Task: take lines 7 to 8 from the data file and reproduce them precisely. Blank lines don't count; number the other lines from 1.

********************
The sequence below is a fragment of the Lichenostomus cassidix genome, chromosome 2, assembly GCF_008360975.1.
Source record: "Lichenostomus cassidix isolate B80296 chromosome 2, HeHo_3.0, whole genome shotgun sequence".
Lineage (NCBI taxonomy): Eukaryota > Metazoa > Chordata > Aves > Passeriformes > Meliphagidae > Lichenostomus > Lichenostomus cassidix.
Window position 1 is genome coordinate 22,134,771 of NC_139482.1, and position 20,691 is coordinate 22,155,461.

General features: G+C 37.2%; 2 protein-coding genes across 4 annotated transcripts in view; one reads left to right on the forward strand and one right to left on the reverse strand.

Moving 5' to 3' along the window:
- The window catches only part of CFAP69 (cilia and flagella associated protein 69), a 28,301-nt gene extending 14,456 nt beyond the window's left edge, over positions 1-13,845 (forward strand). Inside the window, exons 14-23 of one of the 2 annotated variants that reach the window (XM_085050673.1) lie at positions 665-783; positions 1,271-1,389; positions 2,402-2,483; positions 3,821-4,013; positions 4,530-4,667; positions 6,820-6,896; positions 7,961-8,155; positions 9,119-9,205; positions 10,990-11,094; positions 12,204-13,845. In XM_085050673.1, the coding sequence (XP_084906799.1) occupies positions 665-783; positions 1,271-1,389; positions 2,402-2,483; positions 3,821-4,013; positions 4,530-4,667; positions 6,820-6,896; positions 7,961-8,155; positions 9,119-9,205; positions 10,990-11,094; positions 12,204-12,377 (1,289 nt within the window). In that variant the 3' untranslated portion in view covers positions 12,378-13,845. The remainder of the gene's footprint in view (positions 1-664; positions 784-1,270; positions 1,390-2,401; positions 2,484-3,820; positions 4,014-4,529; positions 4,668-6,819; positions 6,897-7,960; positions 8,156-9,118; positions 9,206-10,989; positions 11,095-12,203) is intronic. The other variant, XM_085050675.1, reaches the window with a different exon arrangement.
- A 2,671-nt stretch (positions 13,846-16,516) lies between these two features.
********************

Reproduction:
- The window catches only part of CFAP69 (cilia and flagella associated protein 69), a 28,301-nt gene extending 14,456 nt beyond the window's left edge, over positions 1-13,845 (forward strand). Inside the window, exons 14-23 of one of the 2 annotated variants that reach the window (XM_085050673.1) lie at positions 665-783; positions 1,271-1,389; positions 2,402-2,483; positions 3,821-4,013; positions 4,530-4,667; positions 6,820-6,896; positions 7,961-8,155; positions 9,119-9,205; positions 10,990-11,094; positions 12,204-13,845. In XM_085050673.1, the coding sequence (XP_084906799.1) occupies positions 665-783; positions 1,271-1,389; positions 2,402-2,483; positions 3,821-4,013; positions 4,530-4,667; positions 6,820-6,896; positions 7,961-8,155; positions 9,119-9,205; positions 10,990-11,094; positions 12,204-12,377 (1,289 nt within the window). In that variant the 3' untranslated portion in view covers positions 12,378-13,845. The remainder of the gene's footprint in view (positions 1-664; positions 784-1,270; positions 1,390-2,401; positions 2,484-3,820; positions 4,014-4,529; positions 4,668-6,819; positions 6,897-7,960; positions 8,156-9,118; positions 9,206-10,989; positions 11,095-12,203) is intronic. The other variant, XM_085050675.1, reaches the window with a different exon arrangement.
- A 2,671-nt stretch (positions 13,846-16,516) lies between these two features.